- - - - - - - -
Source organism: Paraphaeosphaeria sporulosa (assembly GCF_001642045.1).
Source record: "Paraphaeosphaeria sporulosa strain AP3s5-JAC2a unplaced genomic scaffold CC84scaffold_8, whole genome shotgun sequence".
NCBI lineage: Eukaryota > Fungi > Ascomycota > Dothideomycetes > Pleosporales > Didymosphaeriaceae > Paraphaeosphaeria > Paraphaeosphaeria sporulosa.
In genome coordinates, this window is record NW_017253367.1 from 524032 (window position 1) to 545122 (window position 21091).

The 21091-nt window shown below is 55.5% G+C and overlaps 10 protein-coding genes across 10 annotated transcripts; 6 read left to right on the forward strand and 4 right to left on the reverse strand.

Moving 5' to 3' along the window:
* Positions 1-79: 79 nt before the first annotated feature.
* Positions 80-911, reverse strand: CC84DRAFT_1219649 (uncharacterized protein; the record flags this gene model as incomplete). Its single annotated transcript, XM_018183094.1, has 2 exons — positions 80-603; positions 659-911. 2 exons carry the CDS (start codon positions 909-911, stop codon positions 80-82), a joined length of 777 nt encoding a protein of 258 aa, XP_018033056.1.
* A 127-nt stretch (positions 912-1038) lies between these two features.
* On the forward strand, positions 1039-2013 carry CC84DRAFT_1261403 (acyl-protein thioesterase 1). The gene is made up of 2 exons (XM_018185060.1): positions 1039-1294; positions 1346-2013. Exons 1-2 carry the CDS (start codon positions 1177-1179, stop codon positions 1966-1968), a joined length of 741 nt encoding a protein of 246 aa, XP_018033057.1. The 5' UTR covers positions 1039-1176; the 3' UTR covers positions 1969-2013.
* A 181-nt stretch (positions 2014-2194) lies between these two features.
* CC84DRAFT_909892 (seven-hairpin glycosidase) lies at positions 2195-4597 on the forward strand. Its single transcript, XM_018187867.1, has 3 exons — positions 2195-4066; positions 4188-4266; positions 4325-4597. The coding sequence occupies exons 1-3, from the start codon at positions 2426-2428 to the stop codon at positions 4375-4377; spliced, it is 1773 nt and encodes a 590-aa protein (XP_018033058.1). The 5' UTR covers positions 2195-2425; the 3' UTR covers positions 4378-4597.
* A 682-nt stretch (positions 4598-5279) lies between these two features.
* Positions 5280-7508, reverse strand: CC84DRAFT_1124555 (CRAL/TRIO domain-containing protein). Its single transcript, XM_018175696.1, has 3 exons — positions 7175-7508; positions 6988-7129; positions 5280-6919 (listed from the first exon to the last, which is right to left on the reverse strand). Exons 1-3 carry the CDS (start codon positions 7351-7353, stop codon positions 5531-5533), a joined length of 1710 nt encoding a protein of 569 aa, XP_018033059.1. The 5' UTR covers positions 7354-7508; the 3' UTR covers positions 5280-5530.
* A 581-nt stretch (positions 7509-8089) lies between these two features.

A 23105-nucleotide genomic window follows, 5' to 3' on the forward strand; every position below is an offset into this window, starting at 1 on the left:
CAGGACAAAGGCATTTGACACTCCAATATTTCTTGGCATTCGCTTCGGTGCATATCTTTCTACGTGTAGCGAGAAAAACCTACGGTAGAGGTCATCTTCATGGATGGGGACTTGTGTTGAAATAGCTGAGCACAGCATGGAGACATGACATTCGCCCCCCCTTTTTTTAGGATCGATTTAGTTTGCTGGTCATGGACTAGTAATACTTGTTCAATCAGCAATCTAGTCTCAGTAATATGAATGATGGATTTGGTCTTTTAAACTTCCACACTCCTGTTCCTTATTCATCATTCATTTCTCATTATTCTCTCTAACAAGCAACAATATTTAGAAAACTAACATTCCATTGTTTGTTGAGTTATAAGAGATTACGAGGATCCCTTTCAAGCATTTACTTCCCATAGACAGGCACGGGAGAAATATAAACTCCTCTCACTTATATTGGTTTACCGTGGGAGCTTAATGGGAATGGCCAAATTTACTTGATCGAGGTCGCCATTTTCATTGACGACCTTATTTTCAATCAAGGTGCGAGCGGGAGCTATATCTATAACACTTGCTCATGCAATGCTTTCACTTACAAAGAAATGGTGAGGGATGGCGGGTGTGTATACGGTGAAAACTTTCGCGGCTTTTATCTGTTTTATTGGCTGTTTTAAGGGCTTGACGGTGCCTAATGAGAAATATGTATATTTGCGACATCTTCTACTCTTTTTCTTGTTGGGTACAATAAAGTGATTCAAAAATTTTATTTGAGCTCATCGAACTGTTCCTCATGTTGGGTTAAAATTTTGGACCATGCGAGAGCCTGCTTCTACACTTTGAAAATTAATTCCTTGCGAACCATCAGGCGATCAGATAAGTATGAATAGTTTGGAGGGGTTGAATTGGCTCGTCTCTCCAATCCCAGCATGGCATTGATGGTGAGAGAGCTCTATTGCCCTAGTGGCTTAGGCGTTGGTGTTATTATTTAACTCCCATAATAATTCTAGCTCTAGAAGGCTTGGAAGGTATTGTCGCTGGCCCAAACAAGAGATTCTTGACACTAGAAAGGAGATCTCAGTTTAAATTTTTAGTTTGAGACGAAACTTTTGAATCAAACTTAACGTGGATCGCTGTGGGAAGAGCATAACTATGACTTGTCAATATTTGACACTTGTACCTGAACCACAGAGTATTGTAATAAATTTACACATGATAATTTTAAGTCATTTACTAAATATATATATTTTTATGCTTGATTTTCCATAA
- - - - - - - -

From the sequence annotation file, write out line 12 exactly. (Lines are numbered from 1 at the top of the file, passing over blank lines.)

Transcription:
* CC84DRAFT_909892 (seven-hairpin glycosidase) lies at positions 2195-4597 on the forward strand. Its single transcript, XM_018187867.1, has 3 exons — positions 2195-4066; positions 4188-4266; positions 4325-4597. The coding sequence occupies exons 1-3, from the start codon at positions 2426-2428 to the stop codon at positions 4375-4377; spliced, it is 1773 nt and encodes a 590-aa protein (XP_018033058.1). The 5' UTR covers positions 2195-2425; the 3' UTR covers positions 4378-4597.